An industrial area, with a coal-fired power plant, on the Old Grand Canal of China, south of Yangzhou's downtown, Feb. 7, 2012. China's water-energy nexus is dominated by coal-fired power generation.
"Life Cycle Water Use of Energy Production and its Environmental Impacts in China"
Journal Article, Environmental Science and Technology
Authors: Chao Zhang, Former Giorgio Ruffolo Fellow, Sustainability Science Program/Energy Technology Innovation Policy research group, 2012–July 2013, Laura Diaz Anadon, Assistant Professor of Public Policy; Associate Director, Science, Technology, and Public Policy Program; Co-PI, Energy Technology Innovation Policy research group
The energy sector is a major user of fresh water resources in China. We investigate the life cycle water withdrawals, consumptive water use, and wastewater discharge of China's energy sectors and their water-consumption-related environmental impacts, using a mixed-unit multi-regional input-output (MRIO) model and life cycle impact assessment method (LCIA) based on the Eco-indicator 99 framework. Energy production is responsible for 61.4 billion m3 water withdrawals, 10.8 billion m3 water consumption and 5.0 billion m3 wastewater discharges in China, which are equivalent to 12.3%, 4.1% and 8.3% of the national totals, respectively. The most important feature of the energy-water nexus in China is the significantly uneven spatial distribution of consumptive water use and its corresponding environmental impacts caused by the geological discrepancy between fossil fuel resources, fresh water resources and energy demand. More than half of energy-related water withdrawals occur in the east and south coastal regions. However, the arid north and northwest regions have much larger water consumption than the water abundant south region, and bear almost all environmental damages caused by consumptive water use.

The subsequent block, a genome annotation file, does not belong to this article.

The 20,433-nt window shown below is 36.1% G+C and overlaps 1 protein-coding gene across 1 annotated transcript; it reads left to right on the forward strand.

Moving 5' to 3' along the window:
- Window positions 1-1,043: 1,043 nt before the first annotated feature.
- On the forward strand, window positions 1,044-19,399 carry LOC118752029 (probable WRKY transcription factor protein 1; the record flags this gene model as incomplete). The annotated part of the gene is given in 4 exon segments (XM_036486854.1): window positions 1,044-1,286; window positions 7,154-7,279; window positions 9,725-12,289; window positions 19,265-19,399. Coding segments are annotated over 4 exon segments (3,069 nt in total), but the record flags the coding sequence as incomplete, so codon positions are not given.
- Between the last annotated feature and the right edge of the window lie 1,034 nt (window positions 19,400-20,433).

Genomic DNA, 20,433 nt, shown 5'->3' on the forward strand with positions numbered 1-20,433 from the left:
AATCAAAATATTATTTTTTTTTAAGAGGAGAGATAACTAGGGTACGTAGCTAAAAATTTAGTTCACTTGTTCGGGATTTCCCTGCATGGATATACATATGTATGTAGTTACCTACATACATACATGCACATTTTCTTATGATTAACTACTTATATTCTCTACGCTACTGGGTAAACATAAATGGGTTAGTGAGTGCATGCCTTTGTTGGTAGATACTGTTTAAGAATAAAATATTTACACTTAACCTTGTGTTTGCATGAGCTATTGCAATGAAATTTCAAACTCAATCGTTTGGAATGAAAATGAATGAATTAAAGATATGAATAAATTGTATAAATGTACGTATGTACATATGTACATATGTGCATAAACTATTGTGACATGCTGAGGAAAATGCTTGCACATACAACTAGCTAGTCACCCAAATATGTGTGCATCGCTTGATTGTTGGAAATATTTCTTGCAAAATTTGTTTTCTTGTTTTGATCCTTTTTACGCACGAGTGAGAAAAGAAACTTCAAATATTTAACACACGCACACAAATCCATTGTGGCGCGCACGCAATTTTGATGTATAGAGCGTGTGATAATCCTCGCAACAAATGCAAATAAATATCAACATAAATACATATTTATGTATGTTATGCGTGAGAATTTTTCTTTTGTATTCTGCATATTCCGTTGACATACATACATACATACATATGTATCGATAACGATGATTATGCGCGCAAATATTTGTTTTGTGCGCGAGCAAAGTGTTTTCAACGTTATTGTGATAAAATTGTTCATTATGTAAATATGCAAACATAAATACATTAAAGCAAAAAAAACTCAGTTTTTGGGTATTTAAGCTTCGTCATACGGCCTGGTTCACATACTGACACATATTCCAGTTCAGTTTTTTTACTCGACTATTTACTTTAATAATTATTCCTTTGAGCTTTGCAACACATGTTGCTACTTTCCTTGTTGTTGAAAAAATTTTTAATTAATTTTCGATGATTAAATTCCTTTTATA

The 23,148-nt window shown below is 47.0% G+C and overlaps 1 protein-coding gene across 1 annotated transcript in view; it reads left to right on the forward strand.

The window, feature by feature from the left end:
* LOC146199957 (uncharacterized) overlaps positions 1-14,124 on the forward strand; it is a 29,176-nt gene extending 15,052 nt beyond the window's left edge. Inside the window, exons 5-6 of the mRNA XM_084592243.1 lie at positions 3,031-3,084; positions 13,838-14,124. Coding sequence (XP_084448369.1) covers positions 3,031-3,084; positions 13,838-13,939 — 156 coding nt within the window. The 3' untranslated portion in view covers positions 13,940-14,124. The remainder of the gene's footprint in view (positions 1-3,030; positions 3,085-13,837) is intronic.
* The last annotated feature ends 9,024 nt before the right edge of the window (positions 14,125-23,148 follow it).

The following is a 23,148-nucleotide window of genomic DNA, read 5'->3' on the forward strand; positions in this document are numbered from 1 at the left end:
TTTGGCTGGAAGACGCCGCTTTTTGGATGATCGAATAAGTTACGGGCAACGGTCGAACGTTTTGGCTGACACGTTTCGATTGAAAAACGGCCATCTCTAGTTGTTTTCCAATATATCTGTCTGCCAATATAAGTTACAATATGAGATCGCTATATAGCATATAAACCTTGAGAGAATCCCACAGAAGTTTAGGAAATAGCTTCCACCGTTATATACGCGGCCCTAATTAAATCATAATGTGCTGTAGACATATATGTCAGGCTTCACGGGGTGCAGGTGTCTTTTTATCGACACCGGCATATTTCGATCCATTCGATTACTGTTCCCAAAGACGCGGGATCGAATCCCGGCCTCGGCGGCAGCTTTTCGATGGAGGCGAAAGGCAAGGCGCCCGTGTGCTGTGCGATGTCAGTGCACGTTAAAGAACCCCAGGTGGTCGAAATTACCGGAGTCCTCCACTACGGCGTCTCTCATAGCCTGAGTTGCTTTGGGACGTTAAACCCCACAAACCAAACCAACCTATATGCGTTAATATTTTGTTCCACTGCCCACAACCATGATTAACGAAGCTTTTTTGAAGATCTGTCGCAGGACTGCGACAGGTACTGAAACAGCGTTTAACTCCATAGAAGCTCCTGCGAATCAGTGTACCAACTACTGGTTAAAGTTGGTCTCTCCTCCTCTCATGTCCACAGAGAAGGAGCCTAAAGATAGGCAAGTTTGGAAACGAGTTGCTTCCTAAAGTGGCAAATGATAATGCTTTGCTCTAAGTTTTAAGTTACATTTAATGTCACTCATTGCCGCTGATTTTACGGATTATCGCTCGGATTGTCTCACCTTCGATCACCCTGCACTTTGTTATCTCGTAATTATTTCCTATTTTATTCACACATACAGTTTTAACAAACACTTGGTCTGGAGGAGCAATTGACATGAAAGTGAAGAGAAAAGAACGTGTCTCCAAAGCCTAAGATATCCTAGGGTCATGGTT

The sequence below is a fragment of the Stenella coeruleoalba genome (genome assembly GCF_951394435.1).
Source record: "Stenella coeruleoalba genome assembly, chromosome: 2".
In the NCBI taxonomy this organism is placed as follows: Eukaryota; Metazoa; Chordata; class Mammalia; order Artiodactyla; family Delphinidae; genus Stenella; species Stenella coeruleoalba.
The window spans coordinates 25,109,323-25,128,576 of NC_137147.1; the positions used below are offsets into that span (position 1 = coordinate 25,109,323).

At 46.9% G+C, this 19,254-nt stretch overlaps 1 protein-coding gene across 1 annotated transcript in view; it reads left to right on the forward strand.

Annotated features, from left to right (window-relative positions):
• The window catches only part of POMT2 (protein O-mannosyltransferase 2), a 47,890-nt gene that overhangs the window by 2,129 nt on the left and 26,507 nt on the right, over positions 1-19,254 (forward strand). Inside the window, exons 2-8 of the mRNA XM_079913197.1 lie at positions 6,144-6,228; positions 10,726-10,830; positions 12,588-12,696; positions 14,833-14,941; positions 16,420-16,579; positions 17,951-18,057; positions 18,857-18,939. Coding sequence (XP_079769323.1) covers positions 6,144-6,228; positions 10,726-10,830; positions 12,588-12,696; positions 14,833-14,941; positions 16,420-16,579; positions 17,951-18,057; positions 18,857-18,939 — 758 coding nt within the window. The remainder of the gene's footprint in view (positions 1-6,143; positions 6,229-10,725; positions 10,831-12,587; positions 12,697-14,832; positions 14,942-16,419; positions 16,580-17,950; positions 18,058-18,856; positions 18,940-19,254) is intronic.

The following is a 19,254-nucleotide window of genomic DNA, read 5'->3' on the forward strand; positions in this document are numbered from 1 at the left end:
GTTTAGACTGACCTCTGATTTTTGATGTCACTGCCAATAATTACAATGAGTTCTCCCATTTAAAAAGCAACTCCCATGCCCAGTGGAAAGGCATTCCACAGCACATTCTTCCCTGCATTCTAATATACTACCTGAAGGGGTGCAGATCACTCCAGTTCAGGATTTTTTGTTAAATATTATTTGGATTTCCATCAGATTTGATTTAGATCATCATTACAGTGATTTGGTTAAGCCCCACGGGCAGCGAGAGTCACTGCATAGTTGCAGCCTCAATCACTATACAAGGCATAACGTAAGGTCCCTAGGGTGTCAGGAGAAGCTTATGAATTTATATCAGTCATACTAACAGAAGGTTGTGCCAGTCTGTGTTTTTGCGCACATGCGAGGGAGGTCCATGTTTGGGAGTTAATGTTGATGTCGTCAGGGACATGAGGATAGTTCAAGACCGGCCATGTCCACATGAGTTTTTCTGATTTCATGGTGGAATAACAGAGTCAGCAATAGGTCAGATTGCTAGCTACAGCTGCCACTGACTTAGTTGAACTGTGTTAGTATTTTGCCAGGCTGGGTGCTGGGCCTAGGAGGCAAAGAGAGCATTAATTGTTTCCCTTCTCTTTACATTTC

Read the full text of the article here (log in may be required): http://pubs.acs.org/doi/abs/10.1021/es402556x
For more information about this publication please contact the ETIP Coordinator at 617-496-5584.
Full text of this publication is available at:
For Academic Citation: